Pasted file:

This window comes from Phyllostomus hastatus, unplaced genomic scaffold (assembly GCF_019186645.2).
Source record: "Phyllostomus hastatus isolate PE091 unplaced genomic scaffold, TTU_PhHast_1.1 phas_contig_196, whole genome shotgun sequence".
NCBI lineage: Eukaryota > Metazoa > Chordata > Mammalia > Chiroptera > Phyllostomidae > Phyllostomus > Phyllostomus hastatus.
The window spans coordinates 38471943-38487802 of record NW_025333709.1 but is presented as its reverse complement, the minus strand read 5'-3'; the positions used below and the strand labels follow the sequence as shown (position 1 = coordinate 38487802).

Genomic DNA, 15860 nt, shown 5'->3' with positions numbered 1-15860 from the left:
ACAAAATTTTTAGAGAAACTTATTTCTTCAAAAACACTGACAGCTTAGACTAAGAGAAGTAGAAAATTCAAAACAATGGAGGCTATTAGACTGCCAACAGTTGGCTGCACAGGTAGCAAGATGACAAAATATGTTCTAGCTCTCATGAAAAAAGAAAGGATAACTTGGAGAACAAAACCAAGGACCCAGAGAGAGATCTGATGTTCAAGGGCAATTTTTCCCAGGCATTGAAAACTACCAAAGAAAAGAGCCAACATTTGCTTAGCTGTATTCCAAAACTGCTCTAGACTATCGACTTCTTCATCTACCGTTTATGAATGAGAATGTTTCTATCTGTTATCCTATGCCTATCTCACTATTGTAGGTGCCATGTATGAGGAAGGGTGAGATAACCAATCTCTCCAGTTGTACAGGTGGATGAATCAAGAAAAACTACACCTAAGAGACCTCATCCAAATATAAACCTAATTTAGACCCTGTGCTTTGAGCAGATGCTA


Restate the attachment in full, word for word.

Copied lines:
This window comes from Phyllostomus hastatus, unplaced genomic scaffold (assembly GCF_019186645.2).
Source record: "Phyllostomus hastatus isolate PE091 unplaced genomic scaffold, TTU_PhHast_1.1 phas_contig_196, whole genome shotgun sequence".
NCBI lineage: Eukaryota > Metazoa > Chordata > Mammalia > Chiroptera > Phyllostomidae > Phyllostomus > Phyllostomus hastatus.
The window spans coordinates 38471943-38487802 of record NW_025333709.1 but is presented as its reverse complement, the minus strand read 5'-3'; the positions used below and the strand labels follow the sequence as shown (position 1 = coordinate 38487802).

Genomic DNA, 15860 nt, shown 5'->3' with positions numbered 1-15860 from the left:
ACAAAATTTTTAGAGAAACTTATTTCTTCAAAAACACTGACAGCTTAGACTAAGAGAAGTAGAAAATTCAAAACAATGGAGGCTATTAGACTGCCAACAGTTGGCTGCACAGGTAGCAAGATGACAAAATATGTTCTAGCTCTCATGAAAAAAGAAAGGATAACTTGGAGAACAAAACCAAGGACCCAGAGAGAGATCTGATGTTCAAGGGCAATTTTTCCCAGGCATTGAAAACTACCAAAGAAAAGAGCCAACATTTGCTTAGCTGTATTCCAAAACTGCTCTAGACTATCGACTTCTTCATCTACCGTTTATGAATGAGAATGTTTCTATCTGTTATCCTATGCCTATCTCACTATTGTAGGTGCCATGTATGAGGAAGGGTGAGATAACCAATCTCTCCAGTTGTACAGGTGGATGAATCAAGAAAAACTACACCTAAGAGACCTCATCCAAATATAAACCTAATTTAGACCCTGTGCTTTGAGCAGATGCTA